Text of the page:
Acros present their latest MTB pedals: the flatpedal. In typical Acros style, the model name is just as unassuming as the styling. And good pedals shouldn’t stand out on the trail; they should simply provide grip – if you’re thinking about them, something has gone wrong. The bearings should also hold up against mud and dirt for as long as possible. Do the Acros pedals ride as inconspicuously as they look?
With the flatpedal, Acros claim to have built MTB pedals that work just as well on rough DH tracks as on big jumps, lonely single track, or on multi-day bikepacking tours. Our big MTB pedal group test only featured their clipless pedals, but now Acros have sent us a set of their new flatpedals to put through the wringer. For € 120 you get a set of 395 g pedals – not lightweight, but about average for aluminium pedals. They have 12 pins per side. The outer pins stick out of the pedals by 6 mm, whereas the inner pins protrude by just 4 mm, thereby creating a slightly concave platform. For those who want to customise their pin configuration, the flatpedal comes with a bag of spare pins included. The pins screw into the pedals from above with a 2 mm hex key, which can become a problem if you smash the pedals into rocks and damage the pins. Once the hex socket is bent, you’ll have to try loosening the pins with pliers – assuming they haven’t snapped off completely. The 12 grub screws are spread over a large platform measuring 106 x 105 mm, while the pedal is just 12 mm thick. When it comes to colours, Acros stay true to their no-frills ethos and only offer them in black and silver. If you want something a little more unique, you can opt for custom lettering on the top.
The Acros flatpedal in detail
The details are more important for a small component like a pedal than you might think. To maximise trail fun and minimise your time in the workshop, the service intervals should be as far apart as possible. And when the time for a service comes, small details can make the difference between a quick and easy process, and a time consuming, nerve wracking ordeal. One of the first things you’ll notice is that the pedal has no small cut-outs or recesses, which makes cleaning them that much easier, as dirt hasn’t got anywhere to get stuck. However, the spindle seals and bearings aren’t to be neglected either, since they determine how frequently you’ll have to service the pedals. Acros rely on two ball bearings and a bushing. To prevent the dirt from getting into the bearings, the spindle has a double seal. In time, however, every seal will eventually leak, every bushing will wear out, and every ball bearing will start feeling rough. So that you can keep your cool while giving them a service, Acros have put a lot of thought into the design. There are no special tools required to disassemble the Acros pedals – all you need are 6 and 2 mm hex keys, and an 8 mm open-end wrench. First, you simply loosen the two screws that sit either side of the axle. Then you can lift the locking plate and twist it 90 degrees. This can then be used to unscrew the axle. On the left pedal, you must turn the axle to the left, as usual, whereas the axle on the right loosens in the opposite direction. This is so that the right axle doesn’t unscrew itself while pedalling. After removing the axle, you can use the 6 mm hex key and the 8 mm open-end wrench to loosen the nut that sits inside the axle. Finally, all of the bearings and seals can be removed from the spindle by hand. Another nice detail is a short how-to video from Acros, which explains the disassembly process step by step. Allowing you to replace anything that breaks, Acros offer 3 service kits: an axle kit for € 16, a locking plate set for € 5, and a bearing set with seals for € 12.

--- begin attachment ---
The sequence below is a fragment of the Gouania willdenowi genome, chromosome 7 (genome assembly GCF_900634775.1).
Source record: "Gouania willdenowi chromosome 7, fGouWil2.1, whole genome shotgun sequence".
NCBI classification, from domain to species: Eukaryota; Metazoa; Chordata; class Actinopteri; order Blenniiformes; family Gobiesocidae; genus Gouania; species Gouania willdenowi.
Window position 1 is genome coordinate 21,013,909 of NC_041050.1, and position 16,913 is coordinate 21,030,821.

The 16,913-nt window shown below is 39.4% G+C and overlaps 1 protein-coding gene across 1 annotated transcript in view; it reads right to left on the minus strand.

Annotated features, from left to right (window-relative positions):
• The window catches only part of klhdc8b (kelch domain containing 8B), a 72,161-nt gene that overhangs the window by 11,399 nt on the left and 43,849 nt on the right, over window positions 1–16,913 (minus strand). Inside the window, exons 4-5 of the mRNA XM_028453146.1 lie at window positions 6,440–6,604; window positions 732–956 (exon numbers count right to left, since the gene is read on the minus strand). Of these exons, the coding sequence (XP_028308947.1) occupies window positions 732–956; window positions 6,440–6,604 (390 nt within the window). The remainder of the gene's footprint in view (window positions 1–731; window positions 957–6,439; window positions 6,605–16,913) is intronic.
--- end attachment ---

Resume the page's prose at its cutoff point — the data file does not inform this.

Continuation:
The Acros flatpedal on the trail
When you step onto Acros’ new MTB pedals for the first time, you won’t notice anything unusual. The platform is pleasantly large, and the slight bulge needed to accommodate the axle is so small it isn’t noticeable. The pedals offer plenty of grip and your feet feel securely planted, always remaining in place through rock gardens and over roots. Nevertheless, it doesn’t feel like your feet are glued to the pedals, which makes it easy to correct your stance if necessary. We didn’t have any problems sticking one foot out to drift into a corner Sam Hill style, or dabbing the ground to maintain our balance when a root was not as grippy as it looked. And even if the conditions get so wet that you need a pressure washer to dig your bike out from under the mud, you won’t need to worry about the pedals. Thanks to the clean design and large openings, they shed mud with ease. So, you can rest assured that you’ll have ample grip regardless of the weather.
Our conclusion on the Acros flatpedal
The latest pedals from Acros are unremarkable in the best sense of the word, and they’re fairly priced too. Acros have clearly paid attention to the details: the flatpedal can be disassembled within minutes, making easy work of greasing or replacing the bearings when needed, they offer loads of grip on the trail, and don’t pack up with mud. They almost tick all the boxes; our only gripe is that the pins screw in from the top, which can make them difficult to replace.
- clean design with large openings doesn’t get clogged up
- quick and easy to disassemble
- good grip
- pins screw in from above
For more information, visit acros-components.com
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Words: Sebastian Dirscherl Photos: Simon Kohler